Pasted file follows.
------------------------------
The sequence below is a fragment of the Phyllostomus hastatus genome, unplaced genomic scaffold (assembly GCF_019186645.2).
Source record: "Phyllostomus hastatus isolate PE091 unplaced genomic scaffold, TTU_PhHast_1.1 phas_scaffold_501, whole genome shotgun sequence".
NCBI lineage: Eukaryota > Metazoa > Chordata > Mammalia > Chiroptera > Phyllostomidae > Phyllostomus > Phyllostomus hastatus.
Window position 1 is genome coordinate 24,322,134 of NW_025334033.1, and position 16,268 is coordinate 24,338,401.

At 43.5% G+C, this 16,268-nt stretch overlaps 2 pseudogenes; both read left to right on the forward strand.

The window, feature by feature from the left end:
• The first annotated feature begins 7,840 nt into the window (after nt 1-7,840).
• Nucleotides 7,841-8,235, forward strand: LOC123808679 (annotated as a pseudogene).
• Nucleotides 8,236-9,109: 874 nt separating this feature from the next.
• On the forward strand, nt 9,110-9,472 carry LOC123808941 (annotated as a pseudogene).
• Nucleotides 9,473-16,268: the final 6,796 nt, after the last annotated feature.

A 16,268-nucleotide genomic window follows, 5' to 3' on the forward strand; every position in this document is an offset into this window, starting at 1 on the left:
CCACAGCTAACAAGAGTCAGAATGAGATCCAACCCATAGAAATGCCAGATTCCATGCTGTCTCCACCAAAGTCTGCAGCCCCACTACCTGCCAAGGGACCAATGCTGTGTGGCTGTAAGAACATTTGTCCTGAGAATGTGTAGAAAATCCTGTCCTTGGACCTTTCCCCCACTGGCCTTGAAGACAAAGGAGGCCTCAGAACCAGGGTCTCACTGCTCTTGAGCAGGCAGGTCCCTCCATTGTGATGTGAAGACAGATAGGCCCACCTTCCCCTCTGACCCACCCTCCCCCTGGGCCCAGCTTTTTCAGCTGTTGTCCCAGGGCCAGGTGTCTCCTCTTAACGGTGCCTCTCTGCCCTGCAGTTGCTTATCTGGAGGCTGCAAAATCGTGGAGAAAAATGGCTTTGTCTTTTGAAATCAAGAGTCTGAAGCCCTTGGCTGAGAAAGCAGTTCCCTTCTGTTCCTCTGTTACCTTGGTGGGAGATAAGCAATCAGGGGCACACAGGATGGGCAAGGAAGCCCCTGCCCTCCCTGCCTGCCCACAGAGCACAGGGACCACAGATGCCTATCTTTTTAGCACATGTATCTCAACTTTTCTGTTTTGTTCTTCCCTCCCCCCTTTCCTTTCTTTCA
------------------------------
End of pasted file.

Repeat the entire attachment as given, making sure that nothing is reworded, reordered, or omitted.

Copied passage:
The sequence below is a fragment of the Phyllostomus hastatus genome, unplaced genomic scaffold (assembly GCF_019186645.2).
Source record: "Phyllostomus hastatus isolate PE091 unplaced genomic scaffold, TTU_PhHast_1.1 phas_scaffold_501, whole genome shotgun sequence".
NCBI lineage: Eukaryota > Metazoa > Chordata > Mammalia > Chiroptera > Phyllostomidae > Phyllostomus > Phyllostomus hastatus.
Window position 1 is genome coordinate 24,322,134 of NW_025334033.1, and position 16,268 is coordinate 24,338,401.

At 43.5% G+C, this 16,268-nt stretch overlaps 2 pseudogenes; both read left to right on the forward strand.

The window, feature by feature from the left end:
• The first annotated feature begins 7,840 nt into the window (after nt 1-7,840).
• Nucleotides 7,841-8,235, forward strand: LOC123808679 (annotated as a pseudogene).
• Nucleotides 8,236-9,109: 874 nt separating this feature from the next.
• On the forward strand, nt 9,110-9,472 carry LOC123808941 (annotated as a pseudogene).
• Nucleotides 9,473-16,268: the final 6,796 nt, after the last annotated feature.

A 16,268-nucleotide genomic window follows, 5' to 3' on the forward strand; every position in this document is an offset into this window, starting at 1 on the left:
CCACAGCTAACAAGAGTCAGAATGAGATCCAACCCATAGAAATGCCAGATTCCATGCTGTCTCCACCAAAGTCTGCAGCCCCACTACCTGCCAAGGGACCAATGCTGTGTGGCTGTAAGAACATTTGTCCTGAGAATGTGTAGAAAATCCTGTCCTTGGACCTTTCCCCCACTGGCCTTGAAGACAAAGGAGGCCTCAGAACCAGGGTCTCACTGCTCTTGAGCAGGCAGGTCCCTCCATTGTGATGTGAAGACAGATAGGCCCACCTTCCCCTCTGACCCACCCTCCCCCTGGGCCCAGCTTTTTCAGCTGTTGTCCCAGGGCCAGGTGTCTCCTCTTAACGGTGCCTCTCTGCCCTGCAGTTGCTTATCTGGAGGCTGCAAAATCGTGGAGAAAAATGGCTTTGTCTTTTGAAATCAAGAGTCTGAAGCCCTTGGCTGAGAAAGCAGTTCCCTTCTGTTCCTCTGTTACCTTGGTGGGAGATAAGCAATCAGGGGCACACAGGATGGGCAAGGAAGCCCCTGCCCTCCCTGCCTGCCCACAGAGCACAGGGACCACAGATGCCTATCTTTTTAGCACATGTATCTCAACTTTTCTGTTTTGTTCTTCCCTCCCCCCTTTCCTTTCTTTCA